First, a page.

If there is one thing in crypto that appears to have some semblance of certainty, it is that when a coin faces a mining reward halving, it is expected to be a big event. This has been the case in the past with some of the major coins, and with Bitcoin heading to another rather important one, will it remain a noteworthy event?
When the morning reward of a coin, like Bitcoin, is halved, it is intended to lessen the circulating supply. This, in turn, makes the coin more scarce, and according to general macroeconomics, should make the demand rise, and the price moves up with it.
However, there are more factors that go into determining the price movement of an asset or commodity, and for Bitcoin, it is is a very different space as to when the last halving happened. In 2016, when the last halving took place, the price of Bitcoin did indeed take off.
In July 2016, when the halving happened, Bitcoin was hovering at between $600 and $700, then within the next 18 months, the price of Bitcoin soared to its highest ever point of $20,000. That being said, it was not purely driven by scarcity as Bitcoin also hit the mainstream.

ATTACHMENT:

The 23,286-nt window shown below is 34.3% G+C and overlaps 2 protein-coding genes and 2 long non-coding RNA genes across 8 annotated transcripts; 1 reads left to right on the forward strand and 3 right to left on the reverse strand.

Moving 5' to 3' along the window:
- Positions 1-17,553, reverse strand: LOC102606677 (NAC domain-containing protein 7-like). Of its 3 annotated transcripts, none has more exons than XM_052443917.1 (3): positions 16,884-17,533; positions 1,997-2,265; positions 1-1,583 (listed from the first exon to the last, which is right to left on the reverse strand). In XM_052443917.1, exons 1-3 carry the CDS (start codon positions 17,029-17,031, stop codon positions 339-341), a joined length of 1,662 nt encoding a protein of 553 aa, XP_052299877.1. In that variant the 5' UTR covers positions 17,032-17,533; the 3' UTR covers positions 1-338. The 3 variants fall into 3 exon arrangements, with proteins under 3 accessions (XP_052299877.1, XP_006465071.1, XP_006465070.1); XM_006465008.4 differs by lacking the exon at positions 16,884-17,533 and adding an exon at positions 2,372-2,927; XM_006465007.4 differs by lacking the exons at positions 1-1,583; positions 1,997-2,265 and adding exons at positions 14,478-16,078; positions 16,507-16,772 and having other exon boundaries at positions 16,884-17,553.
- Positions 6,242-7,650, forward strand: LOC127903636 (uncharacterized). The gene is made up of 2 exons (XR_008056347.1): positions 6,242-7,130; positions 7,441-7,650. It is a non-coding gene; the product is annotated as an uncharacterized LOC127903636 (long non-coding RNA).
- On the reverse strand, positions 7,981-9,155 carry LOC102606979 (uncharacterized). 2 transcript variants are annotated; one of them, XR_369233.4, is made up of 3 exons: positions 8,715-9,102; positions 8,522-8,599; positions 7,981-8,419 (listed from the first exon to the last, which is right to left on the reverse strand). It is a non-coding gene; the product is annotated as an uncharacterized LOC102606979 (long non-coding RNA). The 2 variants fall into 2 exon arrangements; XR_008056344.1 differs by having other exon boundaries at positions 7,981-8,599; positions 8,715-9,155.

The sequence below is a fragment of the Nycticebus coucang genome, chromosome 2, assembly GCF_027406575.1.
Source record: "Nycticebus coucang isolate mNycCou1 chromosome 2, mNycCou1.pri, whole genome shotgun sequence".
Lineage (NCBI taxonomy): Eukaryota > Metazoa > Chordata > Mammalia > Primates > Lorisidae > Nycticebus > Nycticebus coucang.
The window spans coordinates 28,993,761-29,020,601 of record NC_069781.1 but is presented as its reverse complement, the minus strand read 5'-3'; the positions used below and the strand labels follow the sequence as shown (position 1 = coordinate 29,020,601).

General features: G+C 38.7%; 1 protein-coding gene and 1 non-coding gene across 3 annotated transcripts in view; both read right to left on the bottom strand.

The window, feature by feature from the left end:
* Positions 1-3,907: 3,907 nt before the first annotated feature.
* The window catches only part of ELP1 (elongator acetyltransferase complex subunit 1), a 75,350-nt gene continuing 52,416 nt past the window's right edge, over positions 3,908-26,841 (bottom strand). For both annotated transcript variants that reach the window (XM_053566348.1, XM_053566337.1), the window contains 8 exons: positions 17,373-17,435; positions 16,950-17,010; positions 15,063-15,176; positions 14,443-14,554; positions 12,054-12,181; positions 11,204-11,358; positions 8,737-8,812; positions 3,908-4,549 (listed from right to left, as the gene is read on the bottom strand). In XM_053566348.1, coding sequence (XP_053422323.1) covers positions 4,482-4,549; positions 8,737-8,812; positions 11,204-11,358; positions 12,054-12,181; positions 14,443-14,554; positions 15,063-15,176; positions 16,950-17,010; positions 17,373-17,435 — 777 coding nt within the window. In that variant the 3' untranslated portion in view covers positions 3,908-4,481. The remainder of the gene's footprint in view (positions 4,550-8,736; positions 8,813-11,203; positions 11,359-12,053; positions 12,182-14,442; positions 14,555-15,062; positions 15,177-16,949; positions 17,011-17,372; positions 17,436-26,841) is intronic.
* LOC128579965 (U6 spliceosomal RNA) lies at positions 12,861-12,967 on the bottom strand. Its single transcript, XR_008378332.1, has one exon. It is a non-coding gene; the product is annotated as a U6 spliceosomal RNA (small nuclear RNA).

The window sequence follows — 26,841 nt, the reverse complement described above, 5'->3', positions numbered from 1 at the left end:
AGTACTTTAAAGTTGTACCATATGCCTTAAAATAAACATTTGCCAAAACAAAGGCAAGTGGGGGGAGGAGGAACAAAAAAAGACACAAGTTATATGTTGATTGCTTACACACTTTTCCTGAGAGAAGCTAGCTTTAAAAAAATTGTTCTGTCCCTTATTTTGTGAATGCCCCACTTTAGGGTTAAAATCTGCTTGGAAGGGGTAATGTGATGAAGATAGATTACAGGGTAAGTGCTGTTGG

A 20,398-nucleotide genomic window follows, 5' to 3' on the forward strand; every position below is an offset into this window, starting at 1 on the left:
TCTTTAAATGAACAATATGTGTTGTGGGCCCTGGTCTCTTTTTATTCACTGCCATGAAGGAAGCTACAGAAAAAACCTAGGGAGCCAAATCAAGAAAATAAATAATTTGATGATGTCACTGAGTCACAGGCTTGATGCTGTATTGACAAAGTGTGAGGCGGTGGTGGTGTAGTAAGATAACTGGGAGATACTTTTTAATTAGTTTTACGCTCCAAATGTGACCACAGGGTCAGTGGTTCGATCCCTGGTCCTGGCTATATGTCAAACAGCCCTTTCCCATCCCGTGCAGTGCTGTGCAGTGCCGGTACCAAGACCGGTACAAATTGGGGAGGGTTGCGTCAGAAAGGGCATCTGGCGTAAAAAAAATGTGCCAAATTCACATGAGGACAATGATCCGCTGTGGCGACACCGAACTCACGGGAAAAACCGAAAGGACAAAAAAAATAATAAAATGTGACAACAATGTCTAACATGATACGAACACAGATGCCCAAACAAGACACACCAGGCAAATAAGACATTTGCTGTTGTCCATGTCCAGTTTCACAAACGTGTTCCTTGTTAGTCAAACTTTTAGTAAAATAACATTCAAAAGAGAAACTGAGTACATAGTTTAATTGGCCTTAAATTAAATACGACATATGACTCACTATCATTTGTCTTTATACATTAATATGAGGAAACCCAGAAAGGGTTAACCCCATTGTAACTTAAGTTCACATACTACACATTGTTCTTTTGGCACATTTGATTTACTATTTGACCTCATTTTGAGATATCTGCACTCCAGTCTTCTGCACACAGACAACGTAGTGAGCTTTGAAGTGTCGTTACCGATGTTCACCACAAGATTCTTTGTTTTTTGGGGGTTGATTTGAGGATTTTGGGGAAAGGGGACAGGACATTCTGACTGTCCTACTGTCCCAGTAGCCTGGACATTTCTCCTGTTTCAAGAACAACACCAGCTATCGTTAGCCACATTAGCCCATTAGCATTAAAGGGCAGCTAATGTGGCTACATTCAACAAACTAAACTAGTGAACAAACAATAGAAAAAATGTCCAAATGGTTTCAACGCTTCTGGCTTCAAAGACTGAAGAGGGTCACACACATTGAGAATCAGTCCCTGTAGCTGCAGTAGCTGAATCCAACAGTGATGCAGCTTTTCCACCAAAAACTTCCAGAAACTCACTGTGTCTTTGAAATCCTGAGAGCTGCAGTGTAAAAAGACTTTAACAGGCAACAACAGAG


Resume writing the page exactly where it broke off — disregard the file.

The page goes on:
Still, It would make sense that the halving certainly helped boost the price up when the mainstream adoption hit, but is this historical halving movement being too heavily leaned on with the upcoming May 2020 event?
Some, such as Blockstream’s Samson Mow, have taken to pinning his hopes on the halving to be the thing that leads to renewed price action. He said in a tweet, responding to infamous anti-Bitcoiner Nouriel Roubini:
“Bitcoin is down because we’re still in the phase where we mint 1,800 $BTC a day. At $9,000 price levels, $16.2 million a day is required to maintain a stable price. The upcoming halving will fix this. Weak hands can GTFO.”
However, more cautious voices are also arising as some feel that the event will be a ‘non-event.’
Jason Williams, co-founder at digital asset fund Morgan Creek Digital, said that unlike many others, he believed markets would not move as a result of the halving next May.
More so, in an article on Coindesk, Noelle Acheson, a veteran of company analysis and Coindesk’s Director of Research, spelled out her reasons why this halving may not be such a big deal.
“First, some argue that the halving is already priced in. The move from $3,300 to $12,000 earlier this year? That was it,” she explained, adding: “Second, models tend to fit until they don’t. The bitcoin ecosystem today is arguably very different from previous halvings: four years ago, crypto derivatives markets were in their infancy, institutional involvement was slim and valuation frameworks were practically non-existent. It’s not unreasonable for investors to believe that “this time it’s different.”